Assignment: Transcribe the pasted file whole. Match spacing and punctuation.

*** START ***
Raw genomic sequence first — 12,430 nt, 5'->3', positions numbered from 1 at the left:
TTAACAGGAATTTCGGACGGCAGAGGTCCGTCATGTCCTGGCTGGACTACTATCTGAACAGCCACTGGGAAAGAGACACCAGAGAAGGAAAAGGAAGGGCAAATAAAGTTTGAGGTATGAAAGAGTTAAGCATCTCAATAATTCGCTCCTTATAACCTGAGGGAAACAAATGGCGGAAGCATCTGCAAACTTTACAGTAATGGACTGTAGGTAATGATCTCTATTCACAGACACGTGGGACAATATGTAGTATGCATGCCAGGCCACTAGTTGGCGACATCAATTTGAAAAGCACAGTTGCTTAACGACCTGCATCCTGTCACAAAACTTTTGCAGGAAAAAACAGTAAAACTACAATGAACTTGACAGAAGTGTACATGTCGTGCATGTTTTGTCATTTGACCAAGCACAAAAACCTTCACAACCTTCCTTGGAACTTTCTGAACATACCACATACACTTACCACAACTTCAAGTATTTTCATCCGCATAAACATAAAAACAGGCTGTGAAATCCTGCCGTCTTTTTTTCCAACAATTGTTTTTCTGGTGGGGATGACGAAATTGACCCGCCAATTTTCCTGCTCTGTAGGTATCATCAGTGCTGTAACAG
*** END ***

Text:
Raw genomic sequence first — 12,430 nt, 5'->3', positions numbered from 1 at the left:
TTAACAGGAATTTCGGACGGCAGAGGTCCGTCATGTCCTGGCTGGACTACTATCTGAACAGCCACTGGGAAAGAGACACCAGAGAAGGAAAAGGAAGGGCAAATAAAGTTTGAGGTATGAAAGAGTTAAGCATCTCAATAATTCGCTCCTTATAACCTGAGGGAAACAAATGGCGGAAGCATCTGCAAACTTTACAGTAATGGACTGTAGGTAATGATCTCTATTCACAGACACGTGGGACAATATGTAGTATGCATGCCAGGCCACTAGTTGGCGACATCAATTTGAAAAGCACAGTTGCTTAACGACCTGCATCCTGTCACAAAACTTTTGCAGGAAAAAACAGTAAAACTACAATGAACTTGACAGAAGTGTACATGTCGTGCATGTTTTGTCATTTGACCAAGCACAAAAACCTTCACAACCTTCCTTGGAACTTTCTGAACATACCACATACACTTACCACAACTTCAAGTATTTTCATCCGCATAAACATAAAAACAGGCTGTGAAATCCTGCCGTCTTTTTTTCCAACAATTGTTTTTCTGGTGGGGATGACGAAATTGACCCGCCAATTTTCCTGCTCTGTAGGTATCATCAGTGCTGTAACAG